MAMMALIAN EVOLUTION

A window into the past

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Science  15 Jan 2016:
Vol. 351, Issue 6270, pp. 237
DOI: 10.1126/science.351.6270.237-a

Pen-tailed tree shrew gives us a glimpse of one of our earliest ancestors

PHOTO: JOSEPH WOLF, PROCEEDINGS OF THE ZOOLOGICAL SOCIETY OF LONDON

Tree shrews are often held up as being living fossils, presumably very similar to our own earliest primate ancestor. The dearth of actual fossils of these small tropical mammals, however, has meant that much of this conclusion has been speculative. Li and Ni describe a new fossil tree shrew that is exceedingly similar to the extant pen-tailed tree shrew (Ptilocercus lowii), yet twice as old as any previously described sister taxa. The fossil suggests that this tree shrew has gone nearly unchanged since the Oligocene (over 34 million years ago). Further, it supports the suggestion that the extant P. lowii gives us a living glimpse of the first ancestor of the Archonta, our own superordinal group.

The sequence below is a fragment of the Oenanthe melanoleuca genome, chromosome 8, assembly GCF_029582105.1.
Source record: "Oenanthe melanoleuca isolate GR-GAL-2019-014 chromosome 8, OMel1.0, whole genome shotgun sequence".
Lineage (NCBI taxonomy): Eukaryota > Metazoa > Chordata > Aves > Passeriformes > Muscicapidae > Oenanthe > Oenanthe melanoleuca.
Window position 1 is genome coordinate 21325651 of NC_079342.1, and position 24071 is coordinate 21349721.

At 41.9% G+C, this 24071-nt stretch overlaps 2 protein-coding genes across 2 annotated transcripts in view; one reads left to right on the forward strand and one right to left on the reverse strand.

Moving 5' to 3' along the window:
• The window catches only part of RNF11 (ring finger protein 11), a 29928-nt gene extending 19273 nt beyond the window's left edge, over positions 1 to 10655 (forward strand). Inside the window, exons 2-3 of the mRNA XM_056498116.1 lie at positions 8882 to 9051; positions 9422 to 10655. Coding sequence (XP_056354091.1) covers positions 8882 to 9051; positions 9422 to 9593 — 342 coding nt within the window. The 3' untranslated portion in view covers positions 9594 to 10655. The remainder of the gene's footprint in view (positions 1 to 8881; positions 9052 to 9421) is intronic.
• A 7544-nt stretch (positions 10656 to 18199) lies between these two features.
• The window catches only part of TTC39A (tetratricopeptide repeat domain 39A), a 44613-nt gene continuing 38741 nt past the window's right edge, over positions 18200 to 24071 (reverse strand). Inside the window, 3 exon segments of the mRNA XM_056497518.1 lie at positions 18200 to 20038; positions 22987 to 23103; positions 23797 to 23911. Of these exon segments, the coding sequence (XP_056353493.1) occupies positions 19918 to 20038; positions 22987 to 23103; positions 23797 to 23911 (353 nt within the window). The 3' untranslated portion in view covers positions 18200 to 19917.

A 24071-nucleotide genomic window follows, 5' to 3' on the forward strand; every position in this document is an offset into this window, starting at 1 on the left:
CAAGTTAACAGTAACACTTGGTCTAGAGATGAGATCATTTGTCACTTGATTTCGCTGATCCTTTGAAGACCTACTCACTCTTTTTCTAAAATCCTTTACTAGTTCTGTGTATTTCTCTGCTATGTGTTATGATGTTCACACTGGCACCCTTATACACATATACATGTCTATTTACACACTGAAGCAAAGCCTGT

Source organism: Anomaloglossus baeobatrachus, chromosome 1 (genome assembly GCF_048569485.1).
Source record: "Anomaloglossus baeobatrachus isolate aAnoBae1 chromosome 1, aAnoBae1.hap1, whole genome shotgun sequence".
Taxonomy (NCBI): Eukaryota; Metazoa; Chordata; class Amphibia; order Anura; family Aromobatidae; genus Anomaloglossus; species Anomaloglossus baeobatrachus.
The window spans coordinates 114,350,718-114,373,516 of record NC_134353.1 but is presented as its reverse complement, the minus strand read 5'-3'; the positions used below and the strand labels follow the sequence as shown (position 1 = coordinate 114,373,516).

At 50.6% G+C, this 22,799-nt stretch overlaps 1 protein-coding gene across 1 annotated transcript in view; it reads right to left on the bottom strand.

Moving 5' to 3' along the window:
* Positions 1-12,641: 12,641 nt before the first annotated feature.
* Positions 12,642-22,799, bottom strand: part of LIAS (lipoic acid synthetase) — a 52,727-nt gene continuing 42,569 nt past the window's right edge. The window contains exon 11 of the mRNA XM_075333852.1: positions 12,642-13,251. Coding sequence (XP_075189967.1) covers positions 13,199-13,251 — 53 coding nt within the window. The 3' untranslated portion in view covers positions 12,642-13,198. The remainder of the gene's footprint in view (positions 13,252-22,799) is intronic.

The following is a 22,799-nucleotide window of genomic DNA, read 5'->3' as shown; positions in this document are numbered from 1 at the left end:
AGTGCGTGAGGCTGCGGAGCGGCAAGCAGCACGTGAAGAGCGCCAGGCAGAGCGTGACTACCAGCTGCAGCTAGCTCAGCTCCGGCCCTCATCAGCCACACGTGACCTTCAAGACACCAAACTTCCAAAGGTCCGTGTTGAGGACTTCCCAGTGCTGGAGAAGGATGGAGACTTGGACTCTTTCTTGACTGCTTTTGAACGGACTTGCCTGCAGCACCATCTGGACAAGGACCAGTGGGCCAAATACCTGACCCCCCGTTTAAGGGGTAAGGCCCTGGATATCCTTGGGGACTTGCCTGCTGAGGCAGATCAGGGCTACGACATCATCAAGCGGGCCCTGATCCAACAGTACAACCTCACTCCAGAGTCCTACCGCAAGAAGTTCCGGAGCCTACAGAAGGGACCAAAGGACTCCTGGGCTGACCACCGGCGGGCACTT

Sci. Rep. 10.1038/srep18627 (2016).

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